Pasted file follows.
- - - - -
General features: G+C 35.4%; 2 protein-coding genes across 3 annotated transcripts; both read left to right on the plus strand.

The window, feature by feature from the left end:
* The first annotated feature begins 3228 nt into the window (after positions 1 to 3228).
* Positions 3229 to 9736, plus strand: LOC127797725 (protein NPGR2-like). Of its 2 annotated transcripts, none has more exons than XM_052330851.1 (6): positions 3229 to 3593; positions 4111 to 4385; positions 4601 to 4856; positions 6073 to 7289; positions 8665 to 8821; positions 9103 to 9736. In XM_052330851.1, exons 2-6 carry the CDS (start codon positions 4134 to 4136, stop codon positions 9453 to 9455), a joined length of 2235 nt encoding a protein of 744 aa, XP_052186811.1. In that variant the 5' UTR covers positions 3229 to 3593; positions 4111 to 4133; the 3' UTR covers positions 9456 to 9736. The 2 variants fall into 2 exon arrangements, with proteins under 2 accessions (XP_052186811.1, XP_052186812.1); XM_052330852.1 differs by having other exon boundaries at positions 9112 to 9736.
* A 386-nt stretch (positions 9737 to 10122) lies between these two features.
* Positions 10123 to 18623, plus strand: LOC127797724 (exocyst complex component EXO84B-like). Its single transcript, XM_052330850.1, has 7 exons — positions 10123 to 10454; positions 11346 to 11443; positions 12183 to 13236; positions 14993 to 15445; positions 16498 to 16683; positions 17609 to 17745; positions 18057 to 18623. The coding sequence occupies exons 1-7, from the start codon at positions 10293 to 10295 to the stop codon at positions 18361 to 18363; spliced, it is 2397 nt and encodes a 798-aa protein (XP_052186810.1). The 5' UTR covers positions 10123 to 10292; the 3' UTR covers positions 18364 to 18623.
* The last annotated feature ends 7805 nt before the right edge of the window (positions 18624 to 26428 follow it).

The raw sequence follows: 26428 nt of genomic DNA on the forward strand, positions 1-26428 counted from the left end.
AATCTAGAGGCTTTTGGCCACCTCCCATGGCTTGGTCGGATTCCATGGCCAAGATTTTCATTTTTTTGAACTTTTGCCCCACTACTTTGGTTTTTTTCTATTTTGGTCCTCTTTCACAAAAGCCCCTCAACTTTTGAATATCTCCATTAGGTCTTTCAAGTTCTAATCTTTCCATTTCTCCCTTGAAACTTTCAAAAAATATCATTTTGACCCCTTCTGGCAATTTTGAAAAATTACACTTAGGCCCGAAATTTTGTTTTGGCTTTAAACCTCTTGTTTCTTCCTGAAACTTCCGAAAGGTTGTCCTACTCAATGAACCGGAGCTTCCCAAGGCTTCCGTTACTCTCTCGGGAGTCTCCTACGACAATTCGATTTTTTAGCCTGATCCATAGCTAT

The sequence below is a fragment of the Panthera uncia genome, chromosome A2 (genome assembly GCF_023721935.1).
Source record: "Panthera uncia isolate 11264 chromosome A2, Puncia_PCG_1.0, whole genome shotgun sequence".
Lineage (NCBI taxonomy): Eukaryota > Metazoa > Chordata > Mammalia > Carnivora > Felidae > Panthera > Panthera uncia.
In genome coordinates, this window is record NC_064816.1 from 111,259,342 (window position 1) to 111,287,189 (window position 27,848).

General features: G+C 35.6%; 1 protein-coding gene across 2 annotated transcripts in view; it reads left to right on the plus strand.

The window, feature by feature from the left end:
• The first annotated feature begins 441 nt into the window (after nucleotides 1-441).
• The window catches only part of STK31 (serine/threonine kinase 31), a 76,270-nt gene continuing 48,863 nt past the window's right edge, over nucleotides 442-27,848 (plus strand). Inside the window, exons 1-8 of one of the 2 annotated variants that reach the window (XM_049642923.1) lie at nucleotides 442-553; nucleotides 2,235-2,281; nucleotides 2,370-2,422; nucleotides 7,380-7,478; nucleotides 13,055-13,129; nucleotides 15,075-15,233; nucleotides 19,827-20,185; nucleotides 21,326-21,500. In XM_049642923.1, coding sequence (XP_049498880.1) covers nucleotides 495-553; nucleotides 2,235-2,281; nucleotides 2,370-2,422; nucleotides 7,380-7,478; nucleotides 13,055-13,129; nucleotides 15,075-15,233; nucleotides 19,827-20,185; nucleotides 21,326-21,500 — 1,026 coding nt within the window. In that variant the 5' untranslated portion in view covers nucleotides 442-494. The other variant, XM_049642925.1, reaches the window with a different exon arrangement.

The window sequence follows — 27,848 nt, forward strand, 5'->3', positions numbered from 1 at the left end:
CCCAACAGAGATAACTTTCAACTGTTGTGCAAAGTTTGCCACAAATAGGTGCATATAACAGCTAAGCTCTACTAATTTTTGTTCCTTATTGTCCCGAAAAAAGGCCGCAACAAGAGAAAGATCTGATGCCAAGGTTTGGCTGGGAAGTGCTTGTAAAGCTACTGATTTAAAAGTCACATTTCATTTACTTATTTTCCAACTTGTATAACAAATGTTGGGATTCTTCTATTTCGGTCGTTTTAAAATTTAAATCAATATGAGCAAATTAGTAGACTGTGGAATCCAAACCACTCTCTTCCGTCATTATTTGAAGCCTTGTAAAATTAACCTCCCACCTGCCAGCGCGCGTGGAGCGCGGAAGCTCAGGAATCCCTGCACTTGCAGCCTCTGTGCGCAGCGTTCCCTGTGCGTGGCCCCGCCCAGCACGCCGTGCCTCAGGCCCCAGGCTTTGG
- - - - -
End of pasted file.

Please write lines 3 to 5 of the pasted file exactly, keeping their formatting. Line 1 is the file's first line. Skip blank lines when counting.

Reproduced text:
* The first annotated feature begins 3228 nt into the window (after positions 1 to 3228).
* Positions 3229 to 9736, plus strand: LOC127797725 (protein NPGR2-like). Of its 2 annotated transcripts, none has more exons than XM_052330851.1 (6): positions 3229 to 3593; positions 4111 to 4385; positions 4601 to 4856; positions 6073 to 7289; positions 8665 to 8821; positions 9103 to 9736. In XM_052330851.1, exons 2-6 carry the CDS (start codon positions 4134 to 4136, stop codon positions 9453 to 9455), a joined length of 2235 nt encoding a protein of 744 aa, XP_052186811.1. In that variant the 5' UTR covers positions 3229 to 3593; positions 4111 to 4133; the 3' UTR covers positions 9456 to 9736. The 2 variants fall into 2 exon arrangements, with proteins under 2 accessions (XP_052186811.1, XP_052186812.1); XM_052330852.1 differs by having other exon boundaries at positions 9112 to 9736.
* A 386-nt stretch (positions 9737 to 10122) lies between these two features.